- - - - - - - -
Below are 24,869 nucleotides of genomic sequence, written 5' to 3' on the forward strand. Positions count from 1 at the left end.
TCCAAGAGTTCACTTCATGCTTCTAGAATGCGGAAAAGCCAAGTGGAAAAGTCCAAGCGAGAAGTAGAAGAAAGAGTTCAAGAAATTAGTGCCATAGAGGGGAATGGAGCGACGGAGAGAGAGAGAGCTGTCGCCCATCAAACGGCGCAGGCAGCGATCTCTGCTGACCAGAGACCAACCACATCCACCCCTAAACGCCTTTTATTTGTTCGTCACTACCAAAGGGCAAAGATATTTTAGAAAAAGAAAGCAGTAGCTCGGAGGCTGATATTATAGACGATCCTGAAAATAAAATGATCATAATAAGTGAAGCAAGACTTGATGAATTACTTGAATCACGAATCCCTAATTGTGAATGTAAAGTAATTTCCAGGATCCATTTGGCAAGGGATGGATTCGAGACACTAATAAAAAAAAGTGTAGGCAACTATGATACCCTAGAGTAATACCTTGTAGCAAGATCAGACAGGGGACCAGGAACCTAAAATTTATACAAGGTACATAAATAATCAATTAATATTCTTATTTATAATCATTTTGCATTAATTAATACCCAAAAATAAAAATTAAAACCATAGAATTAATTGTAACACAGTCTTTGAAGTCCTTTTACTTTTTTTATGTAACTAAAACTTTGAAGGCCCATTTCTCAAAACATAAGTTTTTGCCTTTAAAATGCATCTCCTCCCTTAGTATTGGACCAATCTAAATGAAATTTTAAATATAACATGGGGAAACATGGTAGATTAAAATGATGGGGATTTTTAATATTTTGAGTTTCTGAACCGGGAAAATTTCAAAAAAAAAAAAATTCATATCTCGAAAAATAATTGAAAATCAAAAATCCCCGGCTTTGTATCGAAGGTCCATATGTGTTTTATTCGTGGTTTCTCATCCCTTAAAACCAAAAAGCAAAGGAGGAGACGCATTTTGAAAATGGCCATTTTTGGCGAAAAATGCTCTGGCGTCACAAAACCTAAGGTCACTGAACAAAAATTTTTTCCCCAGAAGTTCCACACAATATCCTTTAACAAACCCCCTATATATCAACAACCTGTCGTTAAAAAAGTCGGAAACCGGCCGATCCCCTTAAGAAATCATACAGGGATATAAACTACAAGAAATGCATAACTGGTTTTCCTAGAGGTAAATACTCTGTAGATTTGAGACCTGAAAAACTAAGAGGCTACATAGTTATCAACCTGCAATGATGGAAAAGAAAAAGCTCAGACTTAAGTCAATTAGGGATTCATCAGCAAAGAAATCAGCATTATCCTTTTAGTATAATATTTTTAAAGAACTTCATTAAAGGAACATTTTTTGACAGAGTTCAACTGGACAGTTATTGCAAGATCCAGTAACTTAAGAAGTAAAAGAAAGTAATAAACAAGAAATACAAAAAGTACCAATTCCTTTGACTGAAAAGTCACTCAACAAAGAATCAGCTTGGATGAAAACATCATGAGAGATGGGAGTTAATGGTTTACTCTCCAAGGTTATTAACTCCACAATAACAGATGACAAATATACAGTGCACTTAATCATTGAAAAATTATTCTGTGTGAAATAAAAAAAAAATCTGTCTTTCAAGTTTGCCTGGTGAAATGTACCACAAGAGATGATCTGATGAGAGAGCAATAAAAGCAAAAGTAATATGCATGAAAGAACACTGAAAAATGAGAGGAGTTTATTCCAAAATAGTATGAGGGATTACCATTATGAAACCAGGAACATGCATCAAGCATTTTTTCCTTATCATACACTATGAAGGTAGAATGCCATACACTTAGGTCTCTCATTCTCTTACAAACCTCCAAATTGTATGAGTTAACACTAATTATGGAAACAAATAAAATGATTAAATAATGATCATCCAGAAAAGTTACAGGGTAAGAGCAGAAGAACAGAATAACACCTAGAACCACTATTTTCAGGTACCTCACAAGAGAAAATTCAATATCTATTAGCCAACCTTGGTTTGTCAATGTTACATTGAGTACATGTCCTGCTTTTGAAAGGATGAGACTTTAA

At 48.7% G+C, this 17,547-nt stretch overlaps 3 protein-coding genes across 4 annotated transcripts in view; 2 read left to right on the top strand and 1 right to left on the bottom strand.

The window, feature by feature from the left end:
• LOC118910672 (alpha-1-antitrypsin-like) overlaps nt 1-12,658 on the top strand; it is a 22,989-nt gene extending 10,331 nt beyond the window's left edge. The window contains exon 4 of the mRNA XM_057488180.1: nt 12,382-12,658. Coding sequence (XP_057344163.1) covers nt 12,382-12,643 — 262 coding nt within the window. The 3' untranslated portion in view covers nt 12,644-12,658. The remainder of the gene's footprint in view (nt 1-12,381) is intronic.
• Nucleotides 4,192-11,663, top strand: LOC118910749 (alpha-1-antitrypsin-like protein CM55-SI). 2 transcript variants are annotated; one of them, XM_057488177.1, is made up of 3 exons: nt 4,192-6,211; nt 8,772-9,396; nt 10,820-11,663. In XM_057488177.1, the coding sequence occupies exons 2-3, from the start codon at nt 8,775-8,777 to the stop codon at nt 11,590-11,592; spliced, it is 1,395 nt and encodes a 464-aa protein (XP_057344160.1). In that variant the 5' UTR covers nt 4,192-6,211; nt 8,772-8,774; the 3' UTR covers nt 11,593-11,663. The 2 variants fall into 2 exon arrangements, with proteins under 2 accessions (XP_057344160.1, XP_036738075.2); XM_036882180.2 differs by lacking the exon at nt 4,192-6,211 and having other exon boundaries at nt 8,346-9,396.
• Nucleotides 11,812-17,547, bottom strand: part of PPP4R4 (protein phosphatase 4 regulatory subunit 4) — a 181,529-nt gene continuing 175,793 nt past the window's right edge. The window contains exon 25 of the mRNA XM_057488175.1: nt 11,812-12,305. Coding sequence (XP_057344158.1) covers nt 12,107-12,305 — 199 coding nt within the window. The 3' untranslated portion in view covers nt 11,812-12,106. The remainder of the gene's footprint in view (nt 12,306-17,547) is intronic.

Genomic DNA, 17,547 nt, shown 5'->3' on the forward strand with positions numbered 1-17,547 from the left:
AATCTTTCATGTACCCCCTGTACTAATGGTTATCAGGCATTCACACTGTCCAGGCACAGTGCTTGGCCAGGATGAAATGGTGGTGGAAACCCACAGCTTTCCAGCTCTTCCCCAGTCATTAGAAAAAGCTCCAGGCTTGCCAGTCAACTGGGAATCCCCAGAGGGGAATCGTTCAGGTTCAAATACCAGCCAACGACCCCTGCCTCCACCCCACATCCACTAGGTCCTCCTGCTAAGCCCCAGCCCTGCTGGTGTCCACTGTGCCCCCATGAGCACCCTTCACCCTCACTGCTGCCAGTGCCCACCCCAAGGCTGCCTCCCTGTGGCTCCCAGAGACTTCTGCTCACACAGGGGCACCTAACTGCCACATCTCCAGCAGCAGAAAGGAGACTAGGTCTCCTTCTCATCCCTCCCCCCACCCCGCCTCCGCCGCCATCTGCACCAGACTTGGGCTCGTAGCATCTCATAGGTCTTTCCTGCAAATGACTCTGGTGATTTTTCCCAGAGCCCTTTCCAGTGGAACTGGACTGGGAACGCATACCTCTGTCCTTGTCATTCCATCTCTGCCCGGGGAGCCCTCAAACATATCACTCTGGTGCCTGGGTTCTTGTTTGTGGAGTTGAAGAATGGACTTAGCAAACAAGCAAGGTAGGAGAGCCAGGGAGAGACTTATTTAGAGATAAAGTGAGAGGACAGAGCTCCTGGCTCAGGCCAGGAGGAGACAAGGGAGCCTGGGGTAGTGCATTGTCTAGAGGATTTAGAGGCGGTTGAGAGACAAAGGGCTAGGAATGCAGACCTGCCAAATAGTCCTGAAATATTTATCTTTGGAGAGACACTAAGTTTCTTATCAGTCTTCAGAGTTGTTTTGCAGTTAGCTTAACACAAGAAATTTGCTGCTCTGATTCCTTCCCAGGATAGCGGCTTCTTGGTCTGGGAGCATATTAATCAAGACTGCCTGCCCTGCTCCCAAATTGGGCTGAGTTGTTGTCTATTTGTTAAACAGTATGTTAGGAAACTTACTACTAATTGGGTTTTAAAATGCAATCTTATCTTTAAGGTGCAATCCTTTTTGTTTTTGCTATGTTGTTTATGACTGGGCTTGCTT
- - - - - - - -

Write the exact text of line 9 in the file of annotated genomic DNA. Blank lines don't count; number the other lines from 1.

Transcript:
AATCTTTCATGTACCCCCTGTACTAATGGTTATCAGGCATTCACACTGTCCAGGCACAGTGCTTGGCCAGGATGAAATGGTGGTGGAAACCCACAGCTTTCCAGCTCTTCCCCAGTCATTAGAAAAAGCTCCAGGCTTGCCAGTCAACTGGGAATCCCCAGAGGGGAATCGTTCAGGTTCAAATACCAGCCAACGACCCCTGCCTCCACCCCACATCCACTAGGTCCTCCTGCTAAGCCCCAGCCCTGCTGGTGTCCACTGTGCCCCCATGAGCACCCTTCACCCTCACTGCTGCCAGTGCCCACCCCAAGGCTGCCTCCCTGTGGCTCCCAGAGACTTCTGCTCACACAGGGGCACCTAACTGCCACATCTCCAGCAGCAGAAAGGAGACTAGGTCTCCTTCTCATCCCTCCCCCCACCCCGCCTCCGCCGCCATCTGCACCAGACTTGGGCTCGTAGCATCTCATAGGTCTTTCCTGCAAATGACTCTGGTGATTTTTCCCAGAGCCCTTTCCAGTGGAACTGGACTGGGAACGCATACCTCTGTCCTTGTCATTCCATCTCTGCCCGGGGAGCCCTCAAACATATCACTCTGGTGCCTGGGTTCTTGTTTGTGGAGTTGAAGAATGGACTTAGCAAACAAGCAAGGTAGGAGAGCCAGGGAGAGACTTATTTAGAGATAAAGTGAGAGGACAGAGCTCCTGGCTCAGGCCAGGAGGAGACAAGGGAGCCTGGGGTAGTGCATTGTCTAGAGGATTTAGAGGCGGTTGAGAGACAAAGGGCTAGGAATGCAGACCTGCCAAATAGTCCTGAAATATTTATCTTTGGAGAGACACTAAGTTTCTTATCAGTCTTCAGAGTTGTTTTGCAGTTAGCTTAACACAAGAAATTTGCTGCTCTGATTCCTTCCCAGGATAGCGGCTTCTTGGTCTGGGAGCATATTAATCAAGACTGCCTGCCCTGCTCCCAAATTGGGCTGAGTTGTTGTCTATTTGTTAAACAGTATGTTAGGAAACTTACTACTAATTGGGTTTTAAAATGCAATCTTATCTTTAAGGTGCAATCCTTTTTGTTTTTGCTATGTTGTTTATGACTGGGCTTGCTT